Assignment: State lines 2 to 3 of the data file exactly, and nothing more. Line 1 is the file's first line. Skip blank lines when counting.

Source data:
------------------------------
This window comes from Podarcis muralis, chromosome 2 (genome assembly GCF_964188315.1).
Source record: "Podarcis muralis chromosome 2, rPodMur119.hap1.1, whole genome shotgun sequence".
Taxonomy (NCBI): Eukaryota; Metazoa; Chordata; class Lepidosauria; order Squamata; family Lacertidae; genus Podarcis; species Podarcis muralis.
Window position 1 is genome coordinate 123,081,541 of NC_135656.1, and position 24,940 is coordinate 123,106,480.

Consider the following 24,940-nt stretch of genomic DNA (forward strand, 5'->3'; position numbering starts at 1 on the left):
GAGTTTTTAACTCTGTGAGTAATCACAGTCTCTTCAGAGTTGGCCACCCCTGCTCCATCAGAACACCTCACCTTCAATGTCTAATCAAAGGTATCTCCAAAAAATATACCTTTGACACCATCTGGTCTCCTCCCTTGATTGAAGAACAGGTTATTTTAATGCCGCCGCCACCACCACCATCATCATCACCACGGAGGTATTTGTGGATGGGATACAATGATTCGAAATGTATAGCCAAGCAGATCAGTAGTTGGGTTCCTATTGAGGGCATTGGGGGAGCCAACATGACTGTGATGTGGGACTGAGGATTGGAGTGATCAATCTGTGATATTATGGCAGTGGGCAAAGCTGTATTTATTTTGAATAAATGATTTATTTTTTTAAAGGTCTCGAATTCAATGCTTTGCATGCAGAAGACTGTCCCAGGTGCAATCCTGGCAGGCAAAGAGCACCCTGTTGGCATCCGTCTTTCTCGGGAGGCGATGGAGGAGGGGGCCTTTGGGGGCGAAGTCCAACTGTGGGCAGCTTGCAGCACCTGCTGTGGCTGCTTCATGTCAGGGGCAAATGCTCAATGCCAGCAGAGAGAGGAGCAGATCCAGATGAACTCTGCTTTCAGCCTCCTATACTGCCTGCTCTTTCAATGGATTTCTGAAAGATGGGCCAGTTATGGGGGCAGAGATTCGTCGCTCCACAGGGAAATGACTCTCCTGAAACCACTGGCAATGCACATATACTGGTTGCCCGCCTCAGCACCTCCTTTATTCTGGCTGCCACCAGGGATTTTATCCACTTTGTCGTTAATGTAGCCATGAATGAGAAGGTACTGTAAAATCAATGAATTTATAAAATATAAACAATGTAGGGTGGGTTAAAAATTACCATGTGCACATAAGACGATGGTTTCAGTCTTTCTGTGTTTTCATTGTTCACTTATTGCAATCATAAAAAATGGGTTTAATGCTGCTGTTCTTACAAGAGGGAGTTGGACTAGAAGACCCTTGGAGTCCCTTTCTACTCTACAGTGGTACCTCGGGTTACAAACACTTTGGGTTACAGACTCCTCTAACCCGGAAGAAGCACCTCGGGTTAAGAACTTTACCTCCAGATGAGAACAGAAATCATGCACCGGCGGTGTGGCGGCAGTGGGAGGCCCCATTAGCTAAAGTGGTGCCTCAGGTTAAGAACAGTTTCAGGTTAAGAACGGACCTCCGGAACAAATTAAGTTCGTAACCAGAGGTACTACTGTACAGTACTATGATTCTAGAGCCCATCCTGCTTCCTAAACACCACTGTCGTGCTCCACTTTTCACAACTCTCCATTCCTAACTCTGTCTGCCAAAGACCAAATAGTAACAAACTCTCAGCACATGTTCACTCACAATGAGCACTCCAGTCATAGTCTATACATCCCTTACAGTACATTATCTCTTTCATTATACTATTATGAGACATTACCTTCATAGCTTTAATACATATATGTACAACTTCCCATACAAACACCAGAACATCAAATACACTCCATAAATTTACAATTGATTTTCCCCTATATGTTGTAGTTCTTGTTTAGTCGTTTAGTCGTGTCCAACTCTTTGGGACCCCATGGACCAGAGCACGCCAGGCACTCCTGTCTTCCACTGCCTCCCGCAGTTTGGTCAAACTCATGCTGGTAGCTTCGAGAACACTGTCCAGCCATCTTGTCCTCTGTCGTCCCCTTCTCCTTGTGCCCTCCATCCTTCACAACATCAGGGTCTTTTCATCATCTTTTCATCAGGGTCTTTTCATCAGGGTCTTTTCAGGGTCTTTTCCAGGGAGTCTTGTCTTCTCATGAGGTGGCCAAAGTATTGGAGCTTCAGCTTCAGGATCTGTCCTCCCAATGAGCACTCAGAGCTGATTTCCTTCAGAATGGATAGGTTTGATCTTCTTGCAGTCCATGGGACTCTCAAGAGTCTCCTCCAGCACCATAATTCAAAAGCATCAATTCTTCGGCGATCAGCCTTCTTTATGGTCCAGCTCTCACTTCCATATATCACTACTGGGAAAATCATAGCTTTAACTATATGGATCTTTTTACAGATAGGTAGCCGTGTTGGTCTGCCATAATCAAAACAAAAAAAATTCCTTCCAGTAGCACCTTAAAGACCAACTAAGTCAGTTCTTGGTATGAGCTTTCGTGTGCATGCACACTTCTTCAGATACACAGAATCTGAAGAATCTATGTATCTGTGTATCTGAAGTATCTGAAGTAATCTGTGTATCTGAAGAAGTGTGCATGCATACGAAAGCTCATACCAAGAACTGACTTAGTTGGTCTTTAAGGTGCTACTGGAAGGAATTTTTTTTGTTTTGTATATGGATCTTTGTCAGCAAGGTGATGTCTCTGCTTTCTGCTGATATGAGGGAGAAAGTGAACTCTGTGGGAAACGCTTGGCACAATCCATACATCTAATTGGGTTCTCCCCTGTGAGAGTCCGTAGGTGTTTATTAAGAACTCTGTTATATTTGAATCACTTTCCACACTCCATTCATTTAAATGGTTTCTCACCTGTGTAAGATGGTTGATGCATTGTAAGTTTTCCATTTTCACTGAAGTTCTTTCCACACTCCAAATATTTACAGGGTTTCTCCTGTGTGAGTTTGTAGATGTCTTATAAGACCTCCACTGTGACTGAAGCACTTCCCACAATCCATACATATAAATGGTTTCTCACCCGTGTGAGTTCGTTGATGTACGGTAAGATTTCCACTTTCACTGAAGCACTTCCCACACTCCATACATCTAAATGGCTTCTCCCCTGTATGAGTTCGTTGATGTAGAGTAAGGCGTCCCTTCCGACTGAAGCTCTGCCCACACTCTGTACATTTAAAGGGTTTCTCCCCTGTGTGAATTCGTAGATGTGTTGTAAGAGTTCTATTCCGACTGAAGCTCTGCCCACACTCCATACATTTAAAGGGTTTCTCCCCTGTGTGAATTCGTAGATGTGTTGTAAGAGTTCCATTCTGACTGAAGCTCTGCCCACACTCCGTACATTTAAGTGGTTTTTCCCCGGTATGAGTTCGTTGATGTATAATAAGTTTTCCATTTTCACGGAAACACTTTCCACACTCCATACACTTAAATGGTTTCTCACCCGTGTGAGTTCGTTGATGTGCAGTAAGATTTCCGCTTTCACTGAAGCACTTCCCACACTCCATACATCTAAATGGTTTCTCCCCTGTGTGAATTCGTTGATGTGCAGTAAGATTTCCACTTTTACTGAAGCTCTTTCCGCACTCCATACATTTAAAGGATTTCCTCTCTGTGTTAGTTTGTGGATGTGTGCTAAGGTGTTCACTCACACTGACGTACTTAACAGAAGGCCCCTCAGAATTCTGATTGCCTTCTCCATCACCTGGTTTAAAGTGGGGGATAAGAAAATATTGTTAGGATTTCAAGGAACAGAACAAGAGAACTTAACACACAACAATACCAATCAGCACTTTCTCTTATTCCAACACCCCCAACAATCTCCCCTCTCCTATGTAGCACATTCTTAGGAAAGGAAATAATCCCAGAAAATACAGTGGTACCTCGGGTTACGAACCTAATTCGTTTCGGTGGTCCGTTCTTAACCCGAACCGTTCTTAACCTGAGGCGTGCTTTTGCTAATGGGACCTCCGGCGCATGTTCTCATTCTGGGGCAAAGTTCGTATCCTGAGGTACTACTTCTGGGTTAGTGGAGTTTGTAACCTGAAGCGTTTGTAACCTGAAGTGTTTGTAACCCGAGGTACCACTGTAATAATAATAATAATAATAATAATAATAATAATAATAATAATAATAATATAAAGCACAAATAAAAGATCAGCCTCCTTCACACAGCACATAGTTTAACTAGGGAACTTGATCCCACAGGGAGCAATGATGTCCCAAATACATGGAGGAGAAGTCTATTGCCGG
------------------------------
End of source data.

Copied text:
Source record: "Podarcis muralis chromosome 2, rPodMur119.hap1.1, whole genome shotgun sequence".
Taxonomy (NCBI): Eukaryota; Metazoa; Chordata; class Lepidosauria; order Squamata; family Lacertidae; genus Podarcis; species Podarcis muralis.